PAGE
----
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Showing posts with the label linux

How to Reset Root Password in RHEL7

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Without a doubt, one of the most powerful and essential tools a system's administrator has is the ability to gain root privileges. While it's generally a bad idea, to say the least, to perpetually operate as the root user on any given system, being able to log in as the root user on the command console is essential at times. Therefore, it's frustrating to be in the position as a system administrator if you've forgotten or otherwise lost the password and are, subsequently, unable to gain escalated privileges on a system.
Since the shift to grub2, as well as other changes with the init system, the method of gaining access to a system for such low-level purposes has changed.
Reboot the system, wait for the grub menu, press the letter 'E' on the keyboard to edit the menuentry. Then, scroll down to the bottom of the screen to the line starting with linux and append the space-separated kernel commands rw and init=/bin/bash
before hitting the F10 key to boot the …

Backups in RHEL7 on XFS Filesystem

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The default storage setup in a new Red Hat Enterprise Linux 7 installation is an LVM partitioning scheme with an XFS boot partition outside of the LVM scheme, and the root and home partitions comprising the main volume group on an XFS filesystem. This is a departure from the previous default filesystem type ext4.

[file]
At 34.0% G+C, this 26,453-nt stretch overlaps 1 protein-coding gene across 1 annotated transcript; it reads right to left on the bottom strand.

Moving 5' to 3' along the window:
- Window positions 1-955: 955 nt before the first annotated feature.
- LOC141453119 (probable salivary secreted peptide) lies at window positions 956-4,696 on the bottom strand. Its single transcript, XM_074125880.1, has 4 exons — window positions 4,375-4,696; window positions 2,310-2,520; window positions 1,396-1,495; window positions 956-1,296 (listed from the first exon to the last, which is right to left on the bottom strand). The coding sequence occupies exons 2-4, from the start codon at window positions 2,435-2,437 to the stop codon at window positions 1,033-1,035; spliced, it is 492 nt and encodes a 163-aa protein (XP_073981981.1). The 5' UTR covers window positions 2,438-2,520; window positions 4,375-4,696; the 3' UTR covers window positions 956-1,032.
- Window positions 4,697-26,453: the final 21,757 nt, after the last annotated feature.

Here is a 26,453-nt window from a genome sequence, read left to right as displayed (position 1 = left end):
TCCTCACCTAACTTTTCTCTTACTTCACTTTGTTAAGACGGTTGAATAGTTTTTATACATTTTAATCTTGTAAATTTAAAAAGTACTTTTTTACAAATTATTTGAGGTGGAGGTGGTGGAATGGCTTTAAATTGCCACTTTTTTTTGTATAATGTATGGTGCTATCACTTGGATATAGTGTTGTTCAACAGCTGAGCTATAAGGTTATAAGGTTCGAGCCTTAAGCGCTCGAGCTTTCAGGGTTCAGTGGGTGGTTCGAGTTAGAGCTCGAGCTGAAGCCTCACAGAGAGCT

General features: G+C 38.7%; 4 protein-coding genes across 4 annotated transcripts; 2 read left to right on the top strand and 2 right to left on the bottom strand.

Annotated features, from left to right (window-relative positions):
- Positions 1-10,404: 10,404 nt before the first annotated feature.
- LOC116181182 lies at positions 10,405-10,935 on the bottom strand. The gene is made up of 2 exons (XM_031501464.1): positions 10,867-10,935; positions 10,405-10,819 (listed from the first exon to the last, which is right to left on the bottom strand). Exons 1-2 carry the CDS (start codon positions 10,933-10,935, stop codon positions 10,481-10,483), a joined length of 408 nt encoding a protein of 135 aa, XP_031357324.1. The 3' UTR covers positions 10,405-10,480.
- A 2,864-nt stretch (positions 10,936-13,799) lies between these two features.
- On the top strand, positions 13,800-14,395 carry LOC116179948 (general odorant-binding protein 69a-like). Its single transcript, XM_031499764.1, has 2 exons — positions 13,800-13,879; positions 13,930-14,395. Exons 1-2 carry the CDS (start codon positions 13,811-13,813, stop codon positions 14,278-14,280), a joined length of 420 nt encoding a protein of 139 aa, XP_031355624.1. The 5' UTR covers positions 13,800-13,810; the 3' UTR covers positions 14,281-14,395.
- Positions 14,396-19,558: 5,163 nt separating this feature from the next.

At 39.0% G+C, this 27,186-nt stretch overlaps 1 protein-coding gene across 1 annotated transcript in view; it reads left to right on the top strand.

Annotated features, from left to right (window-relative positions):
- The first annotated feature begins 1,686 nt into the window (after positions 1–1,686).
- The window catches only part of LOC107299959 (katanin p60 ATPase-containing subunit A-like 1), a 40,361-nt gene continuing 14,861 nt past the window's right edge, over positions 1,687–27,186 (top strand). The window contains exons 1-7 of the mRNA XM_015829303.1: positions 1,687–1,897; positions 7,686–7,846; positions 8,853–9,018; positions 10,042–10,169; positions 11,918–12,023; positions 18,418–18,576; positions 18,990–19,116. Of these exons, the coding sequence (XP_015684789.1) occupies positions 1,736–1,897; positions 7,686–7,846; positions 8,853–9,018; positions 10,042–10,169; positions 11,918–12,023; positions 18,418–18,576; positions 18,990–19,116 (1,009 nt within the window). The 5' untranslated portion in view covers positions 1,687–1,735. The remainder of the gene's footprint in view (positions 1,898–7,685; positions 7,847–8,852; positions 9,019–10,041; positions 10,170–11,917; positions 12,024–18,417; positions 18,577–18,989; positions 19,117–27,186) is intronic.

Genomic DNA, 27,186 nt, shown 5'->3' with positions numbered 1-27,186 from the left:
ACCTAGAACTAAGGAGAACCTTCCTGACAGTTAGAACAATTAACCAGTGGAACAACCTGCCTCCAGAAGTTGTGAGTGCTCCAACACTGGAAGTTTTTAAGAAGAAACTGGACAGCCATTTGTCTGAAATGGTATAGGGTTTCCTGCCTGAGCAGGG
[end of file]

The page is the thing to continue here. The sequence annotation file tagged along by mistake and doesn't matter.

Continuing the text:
Some important behavioral and administrative differences between the ext4 filesystem and the xfs filesystem are addressed in the RedHat Documentation, chapter 6 in the “Storage Administration Guide” specifically. The key items addressed pertain to Filesystem repair, Metadata error behavior, Quotas, Filesystem resize and Inode numbers among other things.
One nice feature of the XFS filesystem is the native backup and restoration feature with the xfsdump and xfsrestore utilities, respectively. The xfsdump utility supports incremental backups to tape drives or regular file images. The incremental backups are possible due to the use of different dump levels. To perform a fu…

Firefox--Multiple plugins Directories

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There are a number of legitimate reasons why one would have multiple versions of Firefox installed on one system.  While, it's generally ill-advised to have multiple versions of the same package/software installed--as it could create resource conflicts and system hangups--recent versions of Firefox have become more stable in this type of scenario.  The Developer Edition of Firefox, for example, has an option under Preferences that specifies whether or not to "allow Firefox Developer Edition and Firefox to run at the same time" through the use of different Profiles.

While this is a nice functionality, there are still some issues with the system-wide Library path and the local ".mozilla" directory in the user's home directory.  There's still an issue with installed plugins, which are in the system-wide directory "/usr/lib64/mozilla/plugins/" on a 64-bit system, not available in the second installed firefox package unless the user creates links t…

Set Focus to Follow Mouse Cursor in GNOME 3

Install dconf-editor in RHEL or Fedora, then go to org -> gnome -> desktop -> wm -> preferences and make sure auto-raise check-box is checked on.
Also, change the focus-mode to sloppy or mouse.